I’m pleased to introduce you to Dialectical Behavior Therapy Understood, a blog about DBT by Christy Matta.
What the heck is dialectical behavior therapy (DBT), and why does it have such a weird name?
DBT is a specific type of therapy invented in the early 1990s by Marsha Linehan, a psychologist at the University of Washington in Seattle, to treat borderline personality disorder. Its primary focus is providing a validating environment for someone with this disorder, and helping them view the therapist as an ally in growth and change. Linehan also recognized that people with borderline personality disorder often lacked certain skills that most of us learn intrinsically, which made their lives even more difficult. The skills are taught in four parts and include Mindfulness, Interpersonal effectiveness, Emotion regulation and Distress tolerance.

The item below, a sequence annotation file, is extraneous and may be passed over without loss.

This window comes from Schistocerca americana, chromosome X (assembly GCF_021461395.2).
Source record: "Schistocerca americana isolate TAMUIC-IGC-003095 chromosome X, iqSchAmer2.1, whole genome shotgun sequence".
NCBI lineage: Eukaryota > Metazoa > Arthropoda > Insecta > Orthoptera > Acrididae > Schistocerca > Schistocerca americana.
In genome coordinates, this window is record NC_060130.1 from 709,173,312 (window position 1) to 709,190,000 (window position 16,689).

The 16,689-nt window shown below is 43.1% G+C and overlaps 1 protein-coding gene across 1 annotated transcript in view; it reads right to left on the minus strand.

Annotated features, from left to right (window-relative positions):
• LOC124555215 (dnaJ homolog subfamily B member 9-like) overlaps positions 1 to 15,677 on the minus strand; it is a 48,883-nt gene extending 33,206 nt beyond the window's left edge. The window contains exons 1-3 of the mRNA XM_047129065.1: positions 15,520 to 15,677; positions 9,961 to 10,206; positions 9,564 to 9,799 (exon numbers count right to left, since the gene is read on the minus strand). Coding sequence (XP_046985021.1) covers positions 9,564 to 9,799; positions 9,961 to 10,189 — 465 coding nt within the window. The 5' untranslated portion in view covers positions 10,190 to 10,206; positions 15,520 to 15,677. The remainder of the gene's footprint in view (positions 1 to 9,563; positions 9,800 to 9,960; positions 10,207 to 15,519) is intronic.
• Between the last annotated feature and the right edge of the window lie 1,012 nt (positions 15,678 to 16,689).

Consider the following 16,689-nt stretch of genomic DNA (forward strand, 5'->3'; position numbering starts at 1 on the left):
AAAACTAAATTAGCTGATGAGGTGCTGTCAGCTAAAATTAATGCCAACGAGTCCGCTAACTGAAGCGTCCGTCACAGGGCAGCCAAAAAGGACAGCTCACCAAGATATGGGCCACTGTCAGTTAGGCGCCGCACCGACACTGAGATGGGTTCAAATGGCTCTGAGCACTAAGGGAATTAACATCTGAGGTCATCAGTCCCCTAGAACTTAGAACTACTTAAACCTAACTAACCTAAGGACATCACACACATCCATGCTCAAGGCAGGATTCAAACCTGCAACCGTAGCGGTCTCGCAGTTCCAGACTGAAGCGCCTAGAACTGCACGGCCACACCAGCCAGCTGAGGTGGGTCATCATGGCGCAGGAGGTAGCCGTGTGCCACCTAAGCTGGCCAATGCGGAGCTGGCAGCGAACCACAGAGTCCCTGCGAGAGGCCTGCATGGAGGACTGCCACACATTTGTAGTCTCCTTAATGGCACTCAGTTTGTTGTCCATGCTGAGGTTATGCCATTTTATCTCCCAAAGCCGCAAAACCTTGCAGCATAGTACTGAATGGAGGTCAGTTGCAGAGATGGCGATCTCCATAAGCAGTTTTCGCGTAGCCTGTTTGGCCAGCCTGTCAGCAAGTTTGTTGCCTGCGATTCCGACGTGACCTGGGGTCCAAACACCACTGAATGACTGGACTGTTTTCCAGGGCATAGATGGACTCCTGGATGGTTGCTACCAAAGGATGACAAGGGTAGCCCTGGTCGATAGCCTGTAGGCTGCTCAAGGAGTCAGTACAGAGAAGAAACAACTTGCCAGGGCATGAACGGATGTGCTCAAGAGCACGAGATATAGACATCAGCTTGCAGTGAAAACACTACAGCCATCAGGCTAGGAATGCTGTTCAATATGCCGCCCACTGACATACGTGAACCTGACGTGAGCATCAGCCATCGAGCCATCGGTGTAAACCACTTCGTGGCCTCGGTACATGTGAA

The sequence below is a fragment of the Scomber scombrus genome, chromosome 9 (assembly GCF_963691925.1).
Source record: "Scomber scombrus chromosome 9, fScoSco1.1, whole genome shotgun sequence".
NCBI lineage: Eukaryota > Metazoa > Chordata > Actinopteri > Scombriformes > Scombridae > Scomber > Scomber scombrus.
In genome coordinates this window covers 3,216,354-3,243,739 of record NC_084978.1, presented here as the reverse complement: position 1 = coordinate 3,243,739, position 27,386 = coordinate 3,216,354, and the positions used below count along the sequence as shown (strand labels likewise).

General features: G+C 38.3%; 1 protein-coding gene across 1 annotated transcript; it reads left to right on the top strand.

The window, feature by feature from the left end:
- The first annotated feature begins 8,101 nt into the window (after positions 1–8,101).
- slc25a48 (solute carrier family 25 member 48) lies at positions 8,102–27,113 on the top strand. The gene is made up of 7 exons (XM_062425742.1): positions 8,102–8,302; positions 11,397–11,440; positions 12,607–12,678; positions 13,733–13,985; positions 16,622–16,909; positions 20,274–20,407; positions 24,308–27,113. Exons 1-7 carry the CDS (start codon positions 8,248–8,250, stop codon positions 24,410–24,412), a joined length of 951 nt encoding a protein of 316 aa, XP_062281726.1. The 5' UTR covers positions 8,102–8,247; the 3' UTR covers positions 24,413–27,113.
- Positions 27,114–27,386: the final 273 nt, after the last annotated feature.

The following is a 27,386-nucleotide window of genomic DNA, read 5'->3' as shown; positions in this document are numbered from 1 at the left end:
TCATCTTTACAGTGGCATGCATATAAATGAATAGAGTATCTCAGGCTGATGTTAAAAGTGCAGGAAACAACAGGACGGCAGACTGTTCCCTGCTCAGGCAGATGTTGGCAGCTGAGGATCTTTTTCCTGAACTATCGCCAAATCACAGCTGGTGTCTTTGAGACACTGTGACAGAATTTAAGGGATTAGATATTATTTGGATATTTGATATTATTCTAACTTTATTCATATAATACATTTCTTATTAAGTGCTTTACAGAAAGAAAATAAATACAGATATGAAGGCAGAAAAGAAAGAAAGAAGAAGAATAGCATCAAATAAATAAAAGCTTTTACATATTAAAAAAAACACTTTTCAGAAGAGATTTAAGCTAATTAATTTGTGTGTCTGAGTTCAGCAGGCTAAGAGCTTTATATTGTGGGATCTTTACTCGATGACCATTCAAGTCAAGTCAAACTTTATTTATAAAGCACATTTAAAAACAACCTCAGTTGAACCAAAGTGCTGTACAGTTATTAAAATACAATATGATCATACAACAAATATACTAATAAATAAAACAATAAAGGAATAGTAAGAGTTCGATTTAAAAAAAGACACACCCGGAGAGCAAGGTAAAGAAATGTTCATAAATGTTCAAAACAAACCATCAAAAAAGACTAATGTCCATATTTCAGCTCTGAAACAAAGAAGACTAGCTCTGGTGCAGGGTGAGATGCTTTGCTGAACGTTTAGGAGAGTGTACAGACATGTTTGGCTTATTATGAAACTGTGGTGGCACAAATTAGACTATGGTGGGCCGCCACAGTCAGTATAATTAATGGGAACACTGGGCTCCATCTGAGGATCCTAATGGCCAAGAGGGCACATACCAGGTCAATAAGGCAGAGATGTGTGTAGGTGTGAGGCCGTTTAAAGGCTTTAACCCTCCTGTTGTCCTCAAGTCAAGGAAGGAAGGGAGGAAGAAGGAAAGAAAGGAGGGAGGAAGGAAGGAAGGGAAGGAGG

DBT is traditionally done in an outpatient setting and involves both individual psychotherapy with the therapist, as well as a group therapy component. Both components are considered a vital part of dialectical behavior therapy.
Where does the name come from?
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